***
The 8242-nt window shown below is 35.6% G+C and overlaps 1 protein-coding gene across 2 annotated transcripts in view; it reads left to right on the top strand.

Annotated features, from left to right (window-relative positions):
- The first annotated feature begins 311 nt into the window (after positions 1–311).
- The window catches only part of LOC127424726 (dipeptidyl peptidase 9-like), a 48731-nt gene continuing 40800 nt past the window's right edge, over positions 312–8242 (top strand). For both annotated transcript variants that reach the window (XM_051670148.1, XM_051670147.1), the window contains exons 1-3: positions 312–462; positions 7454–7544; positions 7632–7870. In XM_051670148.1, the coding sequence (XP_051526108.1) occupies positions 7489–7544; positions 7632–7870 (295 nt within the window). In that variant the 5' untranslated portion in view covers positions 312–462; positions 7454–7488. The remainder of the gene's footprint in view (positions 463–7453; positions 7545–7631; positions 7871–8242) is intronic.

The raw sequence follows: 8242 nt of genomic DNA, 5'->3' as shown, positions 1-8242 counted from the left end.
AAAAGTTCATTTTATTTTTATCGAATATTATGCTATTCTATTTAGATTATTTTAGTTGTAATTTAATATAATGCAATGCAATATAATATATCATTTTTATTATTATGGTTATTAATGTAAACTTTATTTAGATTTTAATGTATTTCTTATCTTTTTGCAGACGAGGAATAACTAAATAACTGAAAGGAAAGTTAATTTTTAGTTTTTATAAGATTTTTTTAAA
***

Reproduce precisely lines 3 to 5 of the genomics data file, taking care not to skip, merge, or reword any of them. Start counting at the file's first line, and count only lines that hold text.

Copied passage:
- The first annotated feature begins 311 nt into the window (after positions 1–311).
- The window catches only part of LOC127424726 (dipeptidyl peptidase 9-like), a 48731-nt gene continuing 40800 nt past the window's right edge, over positions 312–8242 (top strand). For both annotated transcript variants that reach the window (XM_051670148.1, XM_051670147.1), the window contains exons 1-3: positions 312–462; positions 7454–7544; positions 7632–7870. In XM_051670148.1, the coding sequence (XP_051526108.1) occupies positions 7489–7544; positions 7632–7870 (295 nt within the window). In that variant the 5' untranslated portion in view covers positions 312–462; positions 7454–7488. The remainder of the gene's footprint in view (positions 463–7453; positions 7545–7631; positions 7871–8242) is intronic.

The raw sequence follows: 8242 nt of genomic DNA, 5'->3' as shown, positions 1-8242 counted from the left end.